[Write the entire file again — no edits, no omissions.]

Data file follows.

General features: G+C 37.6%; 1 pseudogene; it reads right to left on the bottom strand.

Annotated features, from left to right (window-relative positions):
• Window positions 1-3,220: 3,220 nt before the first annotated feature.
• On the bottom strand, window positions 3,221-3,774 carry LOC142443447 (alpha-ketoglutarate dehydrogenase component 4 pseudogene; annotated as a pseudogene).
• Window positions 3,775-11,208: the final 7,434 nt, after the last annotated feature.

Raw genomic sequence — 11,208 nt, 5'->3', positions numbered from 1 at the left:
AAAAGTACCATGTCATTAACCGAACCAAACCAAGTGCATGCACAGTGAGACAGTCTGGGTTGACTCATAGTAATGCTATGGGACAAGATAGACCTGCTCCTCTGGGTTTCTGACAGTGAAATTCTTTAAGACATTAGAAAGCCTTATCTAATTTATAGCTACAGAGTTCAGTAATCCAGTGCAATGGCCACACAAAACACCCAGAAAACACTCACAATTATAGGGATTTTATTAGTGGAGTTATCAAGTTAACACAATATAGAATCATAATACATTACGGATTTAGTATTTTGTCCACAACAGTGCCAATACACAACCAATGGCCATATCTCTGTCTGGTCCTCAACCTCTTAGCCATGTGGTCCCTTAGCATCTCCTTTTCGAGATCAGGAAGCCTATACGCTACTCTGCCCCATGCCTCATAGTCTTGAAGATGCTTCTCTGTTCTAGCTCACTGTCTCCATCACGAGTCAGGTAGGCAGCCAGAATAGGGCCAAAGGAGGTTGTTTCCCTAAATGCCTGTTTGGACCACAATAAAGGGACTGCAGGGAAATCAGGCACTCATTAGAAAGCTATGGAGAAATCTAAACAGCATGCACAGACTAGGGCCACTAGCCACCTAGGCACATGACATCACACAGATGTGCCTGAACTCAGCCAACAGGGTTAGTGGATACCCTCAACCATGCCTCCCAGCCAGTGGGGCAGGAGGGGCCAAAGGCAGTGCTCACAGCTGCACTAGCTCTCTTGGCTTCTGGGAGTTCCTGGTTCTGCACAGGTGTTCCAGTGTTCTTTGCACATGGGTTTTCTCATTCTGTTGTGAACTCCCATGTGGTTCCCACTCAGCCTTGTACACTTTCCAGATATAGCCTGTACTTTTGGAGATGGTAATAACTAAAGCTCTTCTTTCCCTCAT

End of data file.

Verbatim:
General features: G+C 37.6%; 1 pseudogene; it reads right to left on the bottom strand.

Annotated features, from left to right (window-relative positions):
• Window positions 1-3,220: 3,220 nt before the first annotated feature.
• On the bottom strand, window positions 3,221-3,774 carry LOC142443447 (alpha-ketoglutarate dehydrogenase component 4 pseudogene; annotated as a pseudogene).
• Window positions 3,775-11,208: the final 7,434 nt, after the last annotated feature.

Raw genomic sequence — 11,208 nt, 5'->3', positions numbered from 1 at the left:
AAAAGTACCATGTCATTAACCGAACCAAACCAAGTGCATGCACAGTGAGACAGTCTGGGTTGACTCATAGTAATGCTATGGGACAAGATAGACCTGCTCCTCTGGGTTTCTGACAGTGAAATTCTTTAAGACATTAGAAAGCCTTATCTAATTTATAGCTACAGAGTTCAGTAATCCAGTGCAATGGCCACACAAAACACCCAGAAAACACTCACAATTATAGGGATTTTATTAGTGGAGTTATCAAGTTAACACAATATAGAATCATAATACATTACGGATTTAGTATTTTGTCCACAACAGTGCCAATACACAACCAATGGCCATATCTCTGTCTGGTCCTCAACCTCTTAGCCATGTGGTCCCTTAGCATCTCCTTTTCGAGATCAGGAAGCCTATACGCTACTCTGCCCCATGCCTCATAGTCTTGAAGATGCTTCTCTGTTCTAGCTCACTGTCTCCATCACGAGTCAGGTAGGCAGCCAGAATAGGGCCAAAGGAGGTTGTTTCCCTAAATGCCTGTTTGGACCACAATAAAGGGACTGCAGGGAAATCAGGCACTCATTAGAAAGCTATGGAGAAATCTAAACAGCATGCACAGACTAGGGCCACTAGCCACCTAGGCACATGACATCACACAGATGTGCCTGAACTCAGCCAACAGGGTTAGTGGATACCCTCAACCATGCCTCCCAGCCAGTGGGGCAGGAGGGGCCAAAGGCAGTGCTCACAGCTGCACTAGCTCTCTTGGCTTCTGGGAGTTCCTGGTTCTGCACAGGTGTTCCAGTGTTCTTTGCACATGGGTTTTCTCATTCTGTTGTGAACTCCCATGTGGTTCCCACTCAGCCTTGTACACTTTCCAGATATAGCCTGTACTTTTGGAGATGGTAATAACTAAAGCTCTTCTTTCCCTCAT